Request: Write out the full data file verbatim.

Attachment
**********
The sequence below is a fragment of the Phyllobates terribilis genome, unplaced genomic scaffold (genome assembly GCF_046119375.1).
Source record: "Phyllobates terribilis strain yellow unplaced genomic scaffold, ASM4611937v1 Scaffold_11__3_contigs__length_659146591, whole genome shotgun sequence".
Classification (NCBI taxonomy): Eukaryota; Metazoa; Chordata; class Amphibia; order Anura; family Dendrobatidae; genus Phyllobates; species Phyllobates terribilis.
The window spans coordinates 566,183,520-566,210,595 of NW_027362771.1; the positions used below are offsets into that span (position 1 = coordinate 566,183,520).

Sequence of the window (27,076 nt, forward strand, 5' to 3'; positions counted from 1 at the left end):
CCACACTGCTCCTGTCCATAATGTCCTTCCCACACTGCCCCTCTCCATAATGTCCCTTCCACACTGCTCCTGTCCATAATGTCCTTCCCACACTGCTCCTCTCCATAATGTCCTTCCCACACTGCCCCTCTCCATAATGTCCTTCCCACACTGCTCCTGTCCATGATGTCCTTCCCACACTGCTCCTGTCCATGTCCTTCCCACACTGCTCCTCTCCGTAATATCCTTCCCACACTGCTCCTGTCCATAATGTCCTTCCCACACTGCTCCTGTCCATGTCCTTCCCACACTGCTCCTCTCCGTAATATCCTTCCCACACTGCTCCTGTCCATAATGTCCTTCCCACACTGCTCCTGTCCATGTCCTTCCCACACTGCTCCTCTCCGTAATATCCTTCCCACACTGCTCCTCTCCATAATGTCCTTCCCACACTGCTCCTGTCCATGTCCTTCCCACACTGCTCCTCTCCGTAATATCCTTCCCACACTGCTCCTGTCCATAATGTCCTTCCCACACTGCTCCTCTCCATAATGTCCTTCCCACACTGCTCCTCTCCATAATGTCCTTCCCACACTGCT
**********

The sequence below is a fragment of the Phyllobates terribilis genome, unplaced genomic scaffold (genome assembly GCF_046119375.1).
Source record: "Phyllobates terribilis strain yellow unplaced genomic scaffold, ASM4611937v1 Scaffold_11__3_contigs__length_659146591, whole genome shotgun sequence".
Classification (NCBI taxonomy): Eukaryota; Metazoa; Chordata; class Amphibia; order Anura; family Dendrobatidae; genus Phyllobates; species Phyllobates terribilis.
The window spans coordinates 566,183,520-566,210,595 of NW_027362771.1; the positions used below are offsets into that span (position 1 = coordinate 566,183,520).

Sequence of the window (27,076 nt, forward strand, 5' to 3'; positions counted from 1 at the left end):
CCACACTGCTCCTGTCCATAATGTCCTTCCCACACTGCCCCTCTCCATAATGTCCCTTCCACACTGCTCCTGTCCATAATGTCCTTCCCACACTGCTCCTCTCCATAATGTCCTTCCCACACTGCCCCTCTCCATAATGTCCTTCCCACACTGCTCCTGTCCATGATGTCCTTCCCACACTGCTCCTGTCCATGTCCTTCCCACACTGCTCCTCTCCGTAATATCCTTCCCACACTGCTCCTGTCCATAATGTCCTTCCCACACTGCTCCTGTCCATGTCCTTCCCACACTGCTCCTCTCCGTAATATCCTTCCCACACTGCTCCTGTCCATAATGTCCTTCCCACACTGCTCCTGTCCATGTCCTTCCCACACTGCTCCTCTCCGTAATATCCTTCCCACACTGCTCCTCTCCATAATGTCCTTCCCACACTGCTCCTGTCCATGTCCTTCCCACACTGCTCCTCTCCGTAATATCCTTCCCACACTGCTCCTGTCCATAATGTCCTTCCCACACTGCTCCTCTCCATAATGTCCTTCCCACACTGCTCCTCTCCATAATGTCCTTCCCACACTGCT